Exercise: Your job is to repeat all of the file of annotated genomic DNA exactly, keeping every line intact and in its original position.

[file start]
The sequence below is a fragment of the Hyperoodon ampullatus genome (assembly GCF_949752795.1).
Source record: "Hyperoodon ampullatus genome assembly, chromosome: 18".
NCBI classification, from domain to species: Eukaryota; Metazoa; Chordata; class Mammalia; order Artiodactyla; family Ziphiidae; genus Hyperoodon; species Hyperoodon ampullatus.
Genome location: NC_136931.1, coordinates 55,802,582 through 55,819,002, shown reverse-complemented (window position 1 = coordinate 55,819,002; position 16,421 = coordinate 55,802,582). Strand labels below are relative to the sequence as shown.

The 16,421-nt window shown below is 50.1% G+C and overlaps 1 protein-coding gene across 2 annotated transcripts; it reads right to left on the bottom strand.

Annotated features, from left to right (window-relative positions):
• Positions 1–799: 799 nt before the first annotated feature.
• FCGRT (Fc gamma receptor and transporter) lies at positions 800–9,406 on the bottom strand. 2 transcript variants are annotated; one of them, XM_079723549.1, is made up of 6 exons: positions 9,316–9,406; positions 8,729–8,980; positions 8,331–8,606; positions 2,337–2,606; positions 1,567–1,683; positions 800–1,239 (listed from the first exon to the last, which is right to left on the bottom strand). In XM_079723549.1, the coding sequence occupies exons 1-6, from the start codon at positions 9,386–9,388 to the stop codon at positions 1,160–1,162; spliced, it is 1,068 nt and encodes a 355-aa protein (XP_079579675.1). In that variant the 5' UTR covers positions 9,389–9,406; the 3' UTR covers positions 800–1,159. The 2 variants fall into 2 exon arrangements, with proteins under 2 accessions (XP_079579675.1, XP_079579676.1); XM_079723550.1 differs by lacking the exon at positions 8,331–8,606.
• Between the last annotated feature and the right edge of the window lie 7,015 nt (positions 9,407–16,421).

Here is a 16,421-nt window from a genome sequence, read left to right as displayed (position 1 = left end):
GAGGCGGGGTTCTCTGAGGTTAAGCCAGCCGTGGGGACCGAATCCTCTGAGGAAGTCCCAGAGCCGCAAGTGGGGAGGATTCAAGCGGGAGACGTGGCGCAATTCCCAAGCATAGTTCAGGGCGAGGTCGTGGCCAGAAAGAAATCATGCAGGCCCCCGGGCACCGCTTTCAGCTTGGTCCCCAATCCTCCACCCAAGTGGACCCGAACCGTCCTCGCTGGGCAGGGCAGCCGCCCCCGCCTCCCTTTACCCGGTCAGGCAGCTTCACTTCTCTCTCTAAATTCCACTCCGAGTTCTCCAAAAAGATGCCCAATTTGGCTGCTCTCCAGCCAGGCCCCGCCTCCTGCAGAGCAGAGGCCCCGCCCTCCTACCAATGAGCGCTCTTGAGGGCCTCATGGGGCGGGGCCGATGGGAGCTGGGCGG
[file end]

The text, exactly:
The sequence below is a fragment of the Hyperoodon ampullatus genome (assembly GCF_949752795.1).
Source record: "Hyperoodon ampullatus genome assembly, chromosome: 18".
NCBI classification, from domain to species: Eukaryota; Metazoa; Chordata; class Mammalia; order Artiodactyla; family Ziphiidae; genus Hyperoodon; species Hyperoodon ampullatus.
Genome location: NC_136931.1, coordinates 55,802,582 through 55,819,002, shown reverse-complemented (window position 1 = coordinate 55,819,002; position 16,421 = coordinate 55,802,582). Strand labels below are relative to the sequence as shown.

The 16,421-nt window shown below is 50.1% G+C and overlaps 1 protein-coding gene across 2 annotated transcripts; it reads right to left on the bottom strand.

Annotated features, from left to right (window-relative positions):
• Positions 1–799: 799 nt before the first annotated feature.
• FCGRT (Fc gamma receptor and transporter) lies at positions 800–9,406 on the bottom strand. 2 transcript variants are annotated; one of them, XM_079723549.1, is made up of 6 exons: positions 9,316–9,406; positions 8,729–8,980; positions 8,331–8,606; positions 2,337–2,606; positions 1,567–1,683; positions 800–1,239 (listed from the first exon to the last, which is right to left on the bottom strand). In XM_079723549.1, the coding sequence occupies exons 1-6, from the start codon at positions 9,386–9,388 to the stop codon at positions 1,160–1,162; spliced, it is 1,068 nt and encodes a 355-aa protein (XP_079579675.1). In that variant the 5' UTR covers positions 9,389–9,406; the 3' UTR covers positions 800–1,159. The 2 variants fall into 2 exon arrangements, with proteins under 2 accessions (XP_079579675.1, XP_079579676.1); XM_079723550.1 differs by lacking the exon at positions 8,331–8,606.
• Between the last annotated feature and the right edge of the window lie 7,015 nt (positions 9,407–16,421).

Here is a 16,421-nt window from a genome sequence, read left to right as displayed (position 1 = left end):
GAGGCGGGGTTCTCTGAGGTTAAGCCAGCCGTGGGGACCGAATCCTCTGAGGAAGTCCCAGAGCCGCAAGTGGGGAGGATTCAAGCGGGAGACGTGGCGCAATTCCCAAGCATAGTTCAGGGCGAGGTCGTGGCCAGAAAGAAATCATGCAGGCCCCCGGGCACCGCTTTCAGCTTGGTCCCCAATCCTCCACCCAAGTGGACCCGAACCGTCCTCGCTGGGCAGGGCAGCCGCCCCCGCCTCCCTTTACCCGGTCAGGCAGCTTCACTTCTCTCTCTAAATTCCACTCCGAGTTCTCCAAAAAGATGCCCAATTTGGCTGCTCTCCAGCCAGGCCCCGCCTCCTGCAGAGCAGAGGCCCCGCCCTCCTACCAATGAGCGCTCTTGAGGGCCTCATGGGGCGGGGCCGATGGGAGCTGGGCGG